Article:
PREAKNESS SOLVENT: ARE WE DONE YET? - Okay, so we saved the Preakness, and this was the main reason for bringing slots to Maryland. So are we done yet? If not, are the Preakness and horseracing really worth bringing gambling parlors to every corner of Maryland? They are literally talking about raising hundreds of millions of dollars of revenue from these things. That means, we're willing to gouge Maryland consumers to the tune of millions, all so that we can gamble on horses and have a booze party a few times a year? Uh, no thank you.

SPIN #2: SLOTS NEEDED TO STOP MARYLANDERS FROM GAMBLING OUT-OF-STATE: If the Preakness argument doesn't move you, gambling proponents have another one lined up. They argue that with West Virginia and Delaware opening slot parlors, we must stop our residents from spending money out-of-state. Their solution is to bring the slot parlors even closer to Marylanders. The result will obviously be that instead of the occasional gambling trip for the Maryland resident, many will gamble frequently in their own neighborhood.

Yesterday, Maryland Juice discussed a new independent report studying the impact of gambling expansion in Maryland. Notably, the analysis by PriceWaterhouseCoopers states that the most frequent visitors to slot machine barns will live within a forty-minute drive from the casinos. This simple statement makes obvious a simple fact: gambling proponents in Maryland simply make up whatever argument works at the time to get casinos approved.

NONE OF MARYLAND'S HIGH POPULATION AREAS ARE NEAR OUT-OF-STATE CASINOS - I decided to make a map showing a rough indication of how many Maryland neighborhoods are within a forty-minute drive of Dover Downs (a Delaware slot parlor) and Charlestown Racetracks (a West Virginia slot parlor). None of Maryland's most populous areas are close to the Delaware and Charlestown casinos. See below:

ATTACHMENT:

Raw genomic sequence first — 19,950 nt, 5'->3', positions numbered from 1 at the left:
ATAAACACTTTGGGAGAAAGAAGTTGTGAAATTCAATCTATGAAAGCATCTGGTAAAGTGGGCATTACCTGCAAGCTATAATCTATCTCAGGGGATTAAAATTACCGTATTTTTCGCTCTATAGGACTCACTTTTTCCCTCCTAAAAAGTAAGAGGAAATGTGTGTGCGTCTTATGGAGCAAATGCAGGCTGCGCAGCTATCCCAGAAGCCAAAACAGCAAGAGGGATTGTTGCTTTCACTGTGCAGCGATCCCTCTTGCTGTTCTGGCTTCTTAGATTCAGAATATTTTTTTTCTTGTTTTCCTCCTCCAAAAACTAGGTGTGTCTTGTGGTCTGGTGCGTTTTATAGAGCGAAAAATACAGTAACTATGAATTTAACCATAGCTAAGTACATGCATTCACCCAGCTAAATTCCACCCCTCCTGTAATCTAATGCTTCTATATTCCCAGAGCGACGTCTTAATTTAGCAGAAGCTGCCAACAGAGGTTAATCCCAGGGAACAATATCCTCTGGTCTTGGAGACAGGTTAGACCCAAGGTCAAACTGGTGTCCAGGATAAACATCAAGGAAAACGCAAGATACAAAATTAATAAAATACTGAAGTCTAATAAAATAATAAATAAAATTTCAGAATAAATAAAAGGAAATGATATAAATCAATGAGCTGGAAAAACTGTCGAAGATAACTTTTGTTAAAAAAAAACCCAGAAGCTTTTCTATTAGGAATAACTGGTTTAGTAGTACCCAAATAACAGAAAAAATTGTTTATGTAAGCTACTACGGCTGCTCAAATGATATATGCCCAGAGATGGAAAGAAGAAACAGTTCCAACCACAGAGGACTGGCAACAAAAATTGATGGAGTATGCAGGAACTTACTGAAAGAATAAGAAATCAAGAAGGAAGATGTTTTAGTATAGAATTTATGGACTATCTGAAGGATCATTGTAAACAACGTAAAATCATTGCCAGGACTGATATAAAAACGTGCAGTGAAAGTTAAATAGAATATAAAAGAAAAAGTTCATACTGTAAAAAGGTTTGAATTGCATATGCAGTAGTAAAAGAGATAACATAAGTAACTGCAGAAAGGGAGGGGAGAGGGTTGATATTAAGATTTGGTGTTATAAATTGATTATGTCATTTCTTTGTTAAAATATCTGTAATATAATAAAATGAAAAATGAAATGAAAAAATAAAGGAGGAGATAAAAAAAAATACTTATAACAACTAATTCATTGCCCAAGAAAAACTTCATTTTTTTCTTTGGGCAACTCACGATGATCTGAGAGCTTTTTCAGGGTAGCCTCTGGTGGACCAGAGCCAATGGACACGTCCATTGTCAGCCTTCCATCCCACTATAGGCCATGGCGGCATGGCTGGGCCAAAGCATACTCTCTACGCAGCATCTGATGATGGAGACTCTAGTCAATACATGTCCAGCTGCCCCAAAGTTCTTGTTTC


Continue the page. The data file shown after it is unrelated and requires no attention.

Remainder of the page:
Areas in red are within a forty minute drive of a Delaware or West Virginia slot hall.

As you can see, hardly any Maryland communities are close enough to the Delaware and Charlestown slot parlors for us to be concerned about many residents making frequent visits. Nevertheless, gambling industry schills love repeating this ridiculous argument. In fact, if you look at the locations of the Maryland casinos in Baltimore, Anne Arundel and Prince George's, you can again see that the vast super-majority of frequent gamblers will be Maryland residents. Two of the three casinos don't appear to be close enough to any other states -- meaning, they are solely gouging Maryland residents. Even worse, the Baltimore and Anne Arundel slot barns seems to have completely overlapping potential customer-bases, raising the question why we need both facilities. YAY PREAKNESS!

Look at where they located Maryland casinos to respond to West Virginia & Delaware. Surprise! It was all lies!

Areas in red are neighborhoods outside of Maryland.

MARYLAND CASINOS HAVE NO REAL IMPACT ON FREQUENT GAMBLERS AT OUT-OF-STATE CASINOS - I combined the PriceWaterhouseCoopers map with my map showing the Delaware and West Virginia casinos below. As you can see, NONE of the Maryland casinos is close enough to the out-of-state competitors to steal back our customers. PriceWaterhouseCoopers themselves stated that forty minutes is the driving distance at which we can expect frequent visits from those who leave near casinos. But none of the Maryland casinos are within a forty minute drive from the out-of-state casinos. Are we really expecting Eastern Shore gamblers or Hagerstown slot-lovers to drive to one of the Maryland casinos? Those were some of the only areas with residents potentially making frequent visits to neighboring states casinos. But even still, why are we encouraging people to gamble more? I call B.S. on this argument, too.

None of MD's casinos will deter those residents who were already going out-of-state to gamble.

SPIN #3: WE NEED JOBS, AND WE CAN STEAL GAMBLERS FROM VIRGINIA AND DC: The last argument left in the toolbox of gambling fanatics like Senate President Mike Miller, is that we simply need jobs and money. Besides, we can get people from DC and Virginia to gamble in Maryland. That argument will work for two seconds, because knowing how idiotic policymakers are, it seems obvious that DC and Virginia will respond by opening their own casinos. What's really disingenuous about this argument, is that the casino industry is already working on getting casinos in DC and VA! If this potential scenario actually materializes, as I expect it will, then we will be left with fricking casinos all over Maryland, and almost all of the customers will be from Maryland. WTF. Folks, this is "race to the bottom" policymaking at its laziest. 

Time to stop the madness.